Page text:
Golf Course Management

JUN 2019

Golf Course Management magazine is dedicated to advancing the golf course superintendent profession and helping GCSAA members achieve career success.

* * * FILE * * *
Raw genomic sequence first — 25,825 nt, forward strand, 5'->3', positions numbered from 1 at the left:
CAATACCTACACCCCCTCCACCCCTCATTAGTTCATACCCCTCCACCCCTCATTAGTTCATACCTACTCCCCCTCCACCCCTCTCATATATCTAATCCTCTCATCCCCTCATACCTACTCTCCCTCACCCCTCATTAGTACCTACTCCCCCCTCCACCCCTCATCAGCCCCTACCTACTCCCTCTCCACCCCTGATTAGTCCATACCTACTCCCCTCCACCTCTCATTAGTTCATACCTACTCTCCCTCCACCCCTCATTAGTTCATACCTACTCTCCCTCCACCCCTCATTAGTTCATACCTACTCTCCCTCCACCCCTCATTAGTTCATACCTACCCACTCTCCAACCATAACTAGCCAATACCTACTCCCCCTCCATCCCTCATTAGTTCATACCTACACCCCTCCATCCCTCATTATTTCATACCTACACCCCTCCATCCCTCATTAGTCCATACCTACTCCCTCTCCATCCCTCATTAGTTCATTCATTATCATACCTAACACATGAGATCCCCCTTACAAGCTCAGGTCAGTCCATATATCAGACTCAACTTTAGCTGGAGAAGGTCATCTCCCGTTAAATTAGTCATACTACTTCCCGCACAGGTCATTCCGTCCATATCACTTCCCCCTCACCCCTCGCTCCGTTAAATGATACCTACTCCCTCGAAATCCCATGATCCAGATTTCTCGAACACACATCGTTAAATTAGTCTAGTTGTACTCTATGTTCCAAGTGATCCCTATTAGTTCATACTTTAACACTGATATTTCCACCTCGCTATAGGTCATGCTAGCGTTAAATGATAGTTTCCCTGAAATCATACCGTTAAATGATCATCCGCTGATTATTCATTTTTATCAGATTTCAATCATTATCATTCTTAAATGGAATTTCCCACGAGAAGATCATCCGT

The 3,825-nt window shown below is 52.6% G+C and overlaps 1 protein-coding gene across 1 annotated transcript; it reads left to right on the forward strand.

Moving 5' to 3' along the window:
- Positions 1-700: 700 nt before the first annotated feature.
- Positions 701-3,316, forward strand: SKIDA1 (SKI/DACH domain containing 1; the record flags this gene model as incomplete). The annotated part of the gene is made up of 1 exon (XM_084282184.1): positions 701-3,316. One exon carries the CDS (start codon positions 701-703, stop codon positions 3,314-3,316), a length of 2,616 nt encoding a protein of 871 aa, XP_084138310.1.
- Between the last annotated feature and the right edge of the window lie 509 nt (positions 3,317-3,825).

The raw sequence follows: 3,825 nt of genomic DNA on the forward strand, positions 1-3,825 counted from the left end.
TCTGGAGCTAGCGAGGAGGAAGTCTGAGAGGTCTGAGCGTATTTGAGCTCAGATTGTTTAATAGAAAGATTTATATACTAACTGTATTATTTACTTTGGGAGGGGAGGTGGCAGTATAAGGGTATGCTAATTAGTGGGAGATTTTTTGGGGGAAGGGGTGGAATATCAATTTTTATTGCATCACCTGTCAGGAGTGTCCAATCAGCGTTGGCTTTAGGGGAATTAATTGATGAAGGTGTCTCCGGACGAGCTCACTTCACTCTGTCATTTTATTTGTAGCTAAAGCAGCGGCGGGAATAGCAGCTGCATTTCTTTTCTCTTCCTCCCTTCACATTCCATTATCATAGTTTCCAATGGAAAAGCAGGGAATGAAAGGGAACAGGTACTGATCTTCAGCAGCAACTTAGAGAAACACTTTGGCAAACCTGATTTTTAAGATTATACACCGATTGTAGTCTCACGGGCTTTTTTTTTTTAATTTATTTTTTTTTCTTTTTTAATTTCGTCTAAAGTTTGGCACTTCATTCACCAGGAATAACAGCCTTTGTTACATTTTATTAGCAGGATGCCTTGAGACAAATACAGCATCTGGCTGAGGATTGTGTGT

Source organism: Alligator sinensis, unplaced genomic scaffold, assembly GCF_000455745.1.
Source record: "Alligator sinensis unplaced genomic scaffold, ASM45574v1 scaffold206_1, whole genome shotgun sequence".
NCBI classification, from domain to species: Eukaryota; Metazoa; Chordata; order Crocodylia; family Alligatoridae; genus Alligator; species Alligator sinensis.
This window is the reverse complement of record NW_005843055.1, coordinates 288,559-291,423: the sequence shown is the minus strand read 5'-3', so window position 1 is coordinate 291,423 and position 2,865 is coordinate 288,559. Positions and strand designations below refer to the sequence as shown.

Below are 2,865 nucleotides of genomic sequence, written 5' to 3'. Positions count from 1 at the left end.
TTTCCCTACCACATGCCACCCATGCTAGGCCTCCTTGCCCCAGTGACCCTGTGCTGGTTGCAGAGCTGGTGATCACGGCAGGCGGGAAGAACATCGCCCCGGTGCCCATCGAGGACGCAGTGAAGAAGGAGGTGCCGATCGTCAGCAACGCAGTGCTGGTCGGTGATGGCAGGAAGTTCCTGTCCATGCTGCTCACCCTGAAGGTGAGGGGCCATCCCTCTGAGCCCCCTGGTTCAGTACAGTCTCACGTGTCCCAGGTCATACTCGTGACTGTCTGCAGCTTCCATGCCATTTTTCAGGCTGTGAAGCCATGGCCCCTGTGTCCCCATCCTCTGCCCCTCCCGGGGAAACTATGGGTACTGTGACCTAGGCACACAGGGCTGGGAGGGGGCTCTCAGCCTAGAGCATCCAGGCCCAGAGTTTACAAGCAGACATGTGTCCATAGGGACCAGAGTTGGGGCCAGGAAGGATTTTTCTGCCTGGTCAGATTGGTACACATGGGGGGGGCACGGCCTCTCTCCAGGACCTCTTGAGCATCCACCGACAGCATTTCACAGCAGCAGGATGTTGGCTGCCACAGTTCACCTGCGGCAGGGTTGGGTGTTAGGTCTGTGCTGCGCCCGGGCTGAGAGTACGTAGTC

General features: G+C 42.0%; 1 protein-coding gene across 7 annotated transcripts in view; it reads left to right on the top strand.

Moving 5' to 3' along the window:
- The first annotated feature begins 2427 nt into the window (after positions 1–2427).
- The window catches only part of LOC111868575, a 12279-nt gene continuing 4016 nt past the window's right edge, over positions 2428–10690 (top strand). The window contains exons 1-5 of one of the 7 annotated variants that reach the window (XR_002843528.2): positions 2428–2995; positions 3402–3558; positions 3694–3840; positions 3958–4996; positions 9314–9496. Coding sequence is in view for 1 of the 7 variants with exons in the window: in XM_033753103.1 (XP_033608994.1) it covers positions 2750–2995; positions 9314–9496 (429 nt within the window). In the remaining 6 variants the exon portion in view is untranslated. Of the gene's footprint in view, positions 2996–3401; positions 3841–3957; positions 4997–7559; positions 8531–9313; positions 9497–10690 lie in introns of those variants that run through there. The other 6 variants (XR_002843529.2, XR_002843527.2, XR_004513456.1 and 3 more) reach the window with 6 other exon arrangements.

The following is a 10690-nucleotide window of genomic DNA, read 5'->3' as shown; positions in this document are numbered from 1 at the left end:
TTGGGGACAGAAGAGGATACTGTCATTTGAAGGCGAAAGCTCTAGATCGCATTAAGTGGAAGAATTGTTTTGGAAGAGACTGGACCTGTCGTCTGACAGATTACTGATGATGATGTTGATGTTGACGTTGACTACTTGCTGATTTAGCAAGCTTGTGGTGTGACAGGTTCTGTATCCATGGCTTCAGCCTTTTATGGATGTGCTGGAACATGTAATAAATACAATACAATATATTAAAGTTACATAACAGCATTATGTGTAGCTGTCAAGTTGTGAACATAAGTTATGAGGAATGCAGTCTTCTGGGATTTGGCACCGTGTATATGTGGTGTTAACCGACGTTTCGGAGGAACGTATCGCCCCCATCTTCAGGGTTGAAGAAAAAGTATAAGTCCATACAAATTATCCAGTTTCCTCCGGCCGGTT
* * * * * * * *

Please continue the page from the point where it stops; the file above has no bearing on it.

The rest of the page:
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50 GOLF COURSE MANAGEMENT 06.19 Top: Bryan Tipton, CGCS, (right) with Hillsview Golf Course mechanic Keith Ehnes. A graduate of South Dakota State University, Tipton has overseen golf courses throughout the Midwest, including the grow-in of Sutton Bay Golf Club in Agar, S.D. Photo by Studio 212 Photography Bottom: A post-rainstorm view near Hillsview's eighth hole. Photo by Bryan Tipton valuable returns for a golf operation, but the impacts aren't confined to the course. "is is what these offenders need," Weeldreyer says. "ey've been beaten down a lot. Yes, they made poor decisions — this isn't a sympathy cry. But it's oppor- tunities like working on a golf course under Bryan's leadership that can make a real dif- ference in these individuals' lives. It's easy to stereotype them, but a lot of them just want to do their time and then go about their lives. ese types of partnerships will take them a long way and hopefully give them a chance to change." Kari, too, has insight for golf course su- perintendents. "When you get somebody who is literally living in a prison, they're going to work hard, because they want to keep that job," she says. "It's getting them outside and giving them something to do, and they know they have to be trustworthy or they won't have the job." Kari emphasizes that any inmates who are permitted to work outside prison have been heavily vetted, and she says that, if superintendents and other decision-makers can set aside stigmas, she thinks they'll find inmates to be dedicated, prolific additions to their teams. "Bryan had a lot of kids not work as hard because the job just didn't matter to them," Kari says. "It mattered to us. We worked circles around them." A different direction Although she grew up on a farm and has always loved the outdoors, Kari says she never imagined she could parlay such an interest into a career path — until she got her shot at Hillsview. "I realized it was a job I was really good at," Kari says. "Anything Bryan threw at me, I could do. It felt good to be able to do anything, and I got to be outside. I didn't realize I could enjoy it so much. Even cutting down trees in winter was fun. Before, I had no idea what I wanted to do. If I hadn't worked at the golf course, I'd be back in prison right now." Kari credits her former boss with her success and with her discovery of her pas - sion for taking care of golf courses. "Bryan treated us like we were normal, everyday people," she says. "He would work with us. Our opinions mattered to him. He ap- preciated our work. If I could have stayed in Pierre and worked on the golf course, I would have — that's how much I liked it and how much I respected Bryan." Instead, after her release, Kari relocated to another South Dakota city, where she works full time at a beef processing plant during the week, and, to her delight, on a golf course during weekends. "Going out there and being surrounded by all the golf carts and lawn mowers — it makes me feel like I'm at home," she says. Reflecting on her time at Hillsview, Kari points to weed-eating as her favorite assign - ment. "I could look back and see what I'd done and how much it had improved," she says. Even plucking foxtail barley out of a native grass rough was satisfying, "because when we finished, it looked better than when we started." ose transformed landscapes mirror Kari's own metamorphosis at Hillsview. If all goes as she hopes, Kari will eventually devote the entirety of her workdays to golf course maintenance, savoring even the moments spent out among the weeds, redeemed. Megan Hirt is the editor of

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